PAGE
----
The articulations of technofeminisms with ecofeminisms, as we see it in the work of Donna Haraway, Maria Puig de la Bellacasa, Isabelle Stengers, Yvonne Volkart, Anja Kanngieser and many others, provide ways in which ecologies of care can be grasped in ways that situate technologies not merely within social reproduction, but within the networked interdependencies of the web of life. Such a redirection of attention and transformation of care is essential to create forms of life – of satisfying needs, creating meaning and pursuing desires – beyond the imperial mode of living.31Ulrich Brand and Markus Wissen, The Limits to Capitalist Nature: Theorizing and Overcoming the Imperial Mode of Living, London, Rowman & Littlefield, 2018.

6. Social Ecologies of Struggle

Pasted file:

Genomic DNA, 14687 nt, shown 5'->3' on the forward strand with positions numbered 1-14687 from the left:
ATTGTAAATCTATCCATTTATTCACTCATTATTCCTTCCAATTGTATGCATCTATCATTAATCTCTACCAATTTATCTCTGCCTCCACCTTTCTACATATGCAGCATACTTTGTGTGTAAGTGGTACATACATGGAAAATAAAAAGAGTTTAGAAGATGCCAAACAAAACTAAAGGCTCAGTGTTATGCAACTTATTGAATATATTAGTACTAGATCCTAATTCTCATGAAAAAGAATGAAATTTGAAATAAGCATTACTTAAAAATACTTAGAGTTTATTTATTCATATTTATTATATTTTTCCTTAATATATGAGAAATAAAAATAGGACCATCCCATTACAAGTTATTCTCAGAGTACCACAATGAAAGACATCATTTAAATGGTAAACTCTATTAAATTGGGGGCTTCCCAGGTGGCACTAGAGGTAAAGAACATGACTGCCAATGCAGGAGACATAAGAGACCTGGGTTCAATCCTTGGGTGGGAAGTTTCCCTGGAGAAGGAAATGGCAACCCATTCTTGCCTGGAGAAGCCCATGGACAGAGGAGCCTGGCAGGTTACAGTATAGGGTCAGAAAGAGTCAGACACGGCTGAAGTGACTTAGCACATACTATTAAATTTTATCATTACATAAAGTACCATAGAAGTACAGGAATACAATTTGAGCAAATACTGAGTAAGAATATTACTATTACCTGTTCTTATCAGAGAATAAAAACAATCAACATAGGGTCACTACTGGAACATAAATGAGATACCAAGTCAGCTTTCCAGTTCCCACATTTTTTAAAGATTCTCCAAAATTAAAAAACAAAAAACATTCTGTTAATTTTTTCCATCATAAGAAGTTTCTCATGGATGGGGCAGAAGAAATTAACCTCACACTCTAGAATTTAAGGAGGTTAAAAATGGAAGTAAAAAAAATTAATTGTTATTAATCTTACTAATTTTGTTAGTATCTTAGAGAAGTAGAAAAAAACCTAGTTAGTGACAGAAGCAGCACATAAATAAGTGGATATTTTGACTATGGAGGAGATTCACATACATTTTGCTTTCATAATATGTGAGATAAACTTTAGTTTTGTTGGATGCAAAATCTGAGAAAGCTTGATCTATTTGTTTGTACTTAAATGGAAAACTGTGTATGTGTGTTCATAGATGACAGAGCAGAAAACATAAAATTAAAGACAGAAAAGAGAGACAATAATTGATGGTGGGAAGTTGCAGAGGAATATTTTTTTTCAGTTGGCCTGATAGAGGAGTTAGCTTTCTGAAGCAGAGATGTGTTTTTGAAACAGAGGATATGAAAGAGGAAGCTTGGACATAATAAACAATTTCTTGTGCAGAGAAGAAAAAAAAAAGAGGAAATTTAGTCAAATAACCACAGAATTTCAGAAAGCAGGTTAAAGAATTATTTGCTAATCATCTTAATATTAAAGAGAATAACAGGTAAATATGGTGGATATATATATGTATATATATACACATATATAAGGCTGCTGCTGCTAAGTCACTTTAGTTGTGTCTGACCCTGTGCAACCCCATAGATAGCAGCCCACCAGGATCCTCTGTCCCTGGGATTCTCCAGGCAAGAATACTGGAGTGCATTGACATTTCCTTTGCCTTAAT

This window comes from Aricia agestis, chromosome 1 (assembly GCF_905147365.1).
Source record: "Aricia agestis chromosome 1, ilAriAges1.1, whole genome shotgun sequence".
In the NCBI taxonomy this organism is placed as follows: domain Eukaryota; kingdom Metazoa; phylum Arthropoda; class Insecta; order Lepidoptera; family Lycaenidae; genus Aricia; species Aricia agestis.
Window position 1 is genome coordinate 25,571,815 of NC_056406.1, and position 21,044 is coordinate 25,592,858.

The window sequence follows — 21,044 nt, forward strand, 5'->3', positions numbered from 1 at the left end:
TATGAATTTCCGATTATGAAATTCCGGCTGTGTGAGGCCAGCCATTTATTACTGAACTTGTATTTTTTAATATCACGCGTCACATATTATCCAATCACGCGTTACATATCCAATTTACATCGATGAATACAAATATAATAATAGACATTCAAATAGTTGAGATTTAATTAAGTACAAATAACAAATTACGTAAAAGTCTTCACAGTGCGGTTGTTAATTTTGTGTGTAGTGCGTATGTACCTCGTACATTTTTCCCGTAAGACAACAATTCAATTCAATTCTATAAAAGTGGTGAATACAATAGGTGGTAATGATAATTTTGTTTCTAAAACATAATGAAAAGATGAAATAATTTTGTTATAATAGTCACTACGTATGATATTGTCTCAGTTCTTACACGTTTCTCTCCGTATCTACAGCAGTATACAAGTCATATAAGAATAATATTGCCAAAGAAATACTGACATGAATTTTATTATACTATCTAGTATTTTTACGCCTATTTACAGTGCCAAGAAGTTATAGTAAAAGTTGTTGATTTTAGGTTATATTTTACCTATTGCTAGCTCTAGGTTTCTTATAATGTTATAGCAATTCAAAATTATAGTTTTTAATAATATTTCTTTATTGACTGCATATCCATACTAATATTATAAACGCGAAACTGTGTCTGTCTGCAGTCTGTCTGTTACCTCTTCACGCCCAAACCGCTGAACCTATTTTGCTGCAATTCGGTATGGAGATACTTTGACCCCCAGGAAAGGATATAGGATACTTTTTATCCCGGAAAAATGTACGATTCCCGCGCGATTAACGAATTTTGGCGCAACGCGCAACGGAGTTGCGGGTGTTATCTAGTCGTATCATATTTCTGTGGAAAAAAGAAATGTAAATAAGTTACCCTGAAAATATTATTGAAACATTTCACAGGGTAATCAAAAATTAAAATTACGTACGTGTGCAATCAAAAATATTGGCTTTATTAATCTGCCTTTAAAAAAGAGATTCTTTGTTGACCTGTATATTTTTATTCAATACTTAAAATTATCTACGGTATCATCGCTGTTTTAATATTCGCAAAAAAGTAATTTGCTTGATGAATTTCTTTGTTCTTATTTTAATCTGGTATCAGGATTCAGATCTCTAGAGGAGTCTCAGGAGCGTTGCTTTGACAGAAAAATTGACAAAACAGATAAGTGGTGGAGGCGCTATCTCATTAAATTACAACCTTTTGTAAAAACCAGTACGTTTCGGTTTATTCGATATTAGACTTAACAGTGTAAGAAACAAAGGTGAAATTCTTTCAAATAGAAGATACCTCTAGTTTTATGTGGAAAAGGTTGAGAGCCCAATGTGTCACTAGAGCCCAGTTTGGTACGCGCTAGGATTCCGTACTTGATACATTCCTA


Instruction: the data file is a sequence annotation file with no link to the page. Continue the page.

Ecology helps us rethink the question of how we can link and integrate the different phases of care, from ‘caring about’ over ‘care-giving’ to ‘caring-with’. Contemporary examples and strategies abound, and indeed open onto a more optimistic panorama than much critical network analysis may think. A look at feminist movements and networks suffices to see a myriad of practices and tactics of tying everyday life and reproduction together with digital and global practices: from the Women’s Strikes of March 8, since 2017, rooted firmly in local assemblies and radical practices of mutual support and care, with transnational mobilisations heavily facilitated through social media, to the more anecdotal and tamely collective but still very powerful #metoo mo(ve)ments.32Mason-Deese, “From #metoo to #westrike: A Politics in Feminine”, in Verso (ed.), Where Freedom Starts: Sex, Power, Violence, #metoo – A Verso Report, London, Verso, 2018. Feminist movements in Latin America, Europe and beyond are using social media to broadcast and organise strikes, and to forge other kinds of networks and ties, and with questions of care and reproduction as primary concerns.